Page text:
WASHINGTON — What may have been the most diverse gathering of activists ever in Washington, D.C., gathered Saturday to "March for Marriage."
While the rainbow is often used as a symbol of diversity for the Gay Rights Movement, an impressive array of racial and ethnic backgrounds were evident among those united to defend marriage.
Eric Teetsel, executive director of the Manhattan Declaration, one of the sponsors of the March for Marriage, told The Christian Post that the crowd seemed "much bigger and more engaged" than last year's March for Marriage. That may be because the event, now in its third year, is young and "slowly starting to build," and the Supreme Court will hear arguments in a gay marriage case on Tuesday.
Teetsel was particularly struck, though, by the racial and ethnic diversity at the event.
"The thing that impresses me about this event, this is easily the most diverse rally I've ever seen. Every race, color and cultural background are united together for marriage," he said.
Brian Brown, president of the National Organization for Marriage, which organized the event, told The Christian Post that he was "overwhelmed" by the turnout, which he estimated to be twice as large as last year's March for Marriage.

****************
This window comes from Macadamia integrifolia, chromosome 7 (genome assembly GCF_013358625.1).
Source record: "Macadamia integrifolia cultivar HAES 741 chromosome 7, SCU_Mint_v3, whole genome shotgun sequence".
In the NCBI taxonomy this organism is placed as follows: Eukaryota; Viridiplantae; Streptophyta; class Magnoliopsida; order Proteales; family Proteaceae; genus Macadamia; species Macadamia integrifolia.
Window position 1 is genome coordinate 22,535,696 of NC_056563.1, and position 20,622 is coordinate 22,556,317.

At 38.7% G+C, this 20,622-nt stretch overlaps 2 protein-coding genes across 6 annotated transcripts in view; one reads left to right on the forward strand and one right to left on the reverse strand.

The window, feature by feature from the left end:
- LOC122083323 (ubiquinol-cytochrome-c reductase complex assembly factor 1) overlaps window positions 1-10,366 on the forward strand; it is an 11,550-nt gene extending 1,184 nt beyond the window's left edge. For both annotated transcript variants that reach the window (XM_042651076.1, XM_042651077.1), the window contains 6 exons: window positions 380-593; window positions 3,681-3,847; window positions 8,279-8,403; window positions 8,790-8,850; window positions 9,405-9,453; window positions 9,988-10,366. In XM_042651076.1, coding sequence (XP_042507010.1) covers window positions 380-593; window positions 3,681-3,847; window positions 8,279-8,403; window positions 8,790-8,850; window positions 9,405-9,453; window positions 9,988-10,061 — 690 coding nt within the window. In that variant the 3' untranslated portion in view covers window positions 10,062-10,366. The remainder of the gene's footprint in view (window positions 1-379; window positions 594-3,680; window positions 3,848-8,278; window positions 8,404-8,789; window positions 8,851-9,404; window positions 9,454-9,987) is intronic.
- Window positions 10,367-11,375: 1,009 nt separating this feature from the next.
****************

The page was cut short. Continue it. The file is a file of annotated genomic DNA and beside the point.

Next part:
The Capitol police seemed overwhelmed as well. The police did not close off First Street, which runs between the Supreme Court and the Capitol. At first they told the marchers to get on the sidewalks so traffic could continue. The sidewalks on both sides of First Street filled up, however, as one could still see marchers turning the corner from Constitution Avenue to First with no end to the March in sight. The police eventually acknowledged defeat and closed First Street.
When asked about the diversity of the marchers, Brown said the leaders of those diverse groups have been working for years "in the trenches together" defending marriage and some "amazing friendships" have developed out of that.
"I don't know what the Supreme Court will do [on gay marriage]," Brown continued. "I do know that God has His own purposes. The reality is we're working together in ways that we've never worked together before, with people of different faiths, different backgrounds. If that's the only thing that comes out of this, that's a big thing."
A translator was used for all the speakers, in some cases translating English to Spanish, in other cases translating Spanish to English.
At least two of the speakers mentioned the religious freedom concerns that have come with redefining marriage to include same-sex couples.
The day before the event, Aaron and Melissa Klein, owners of a bakery in Oregon, learned they will be fined $135,000 for refusing to make a cake for a same-sex wedding.
Jennifer Marshall, vice president for the Institute for Family, Community, and Opportunity, mentioned the Kleins in her remarks, along with Barronelle Stutzman, a florist who was fined for refusing a same-sex wedding, and Atlanta Fire Chief Kelvin Cochran, who was fired for his views about marriage.
"Standing for marriage comes with a cost," she said.
Cathy Ruse, a senior fellow at the Family Research Council, added: "Obama says nobody should lose their jobs because of who they love. What if who they love is Jesus?"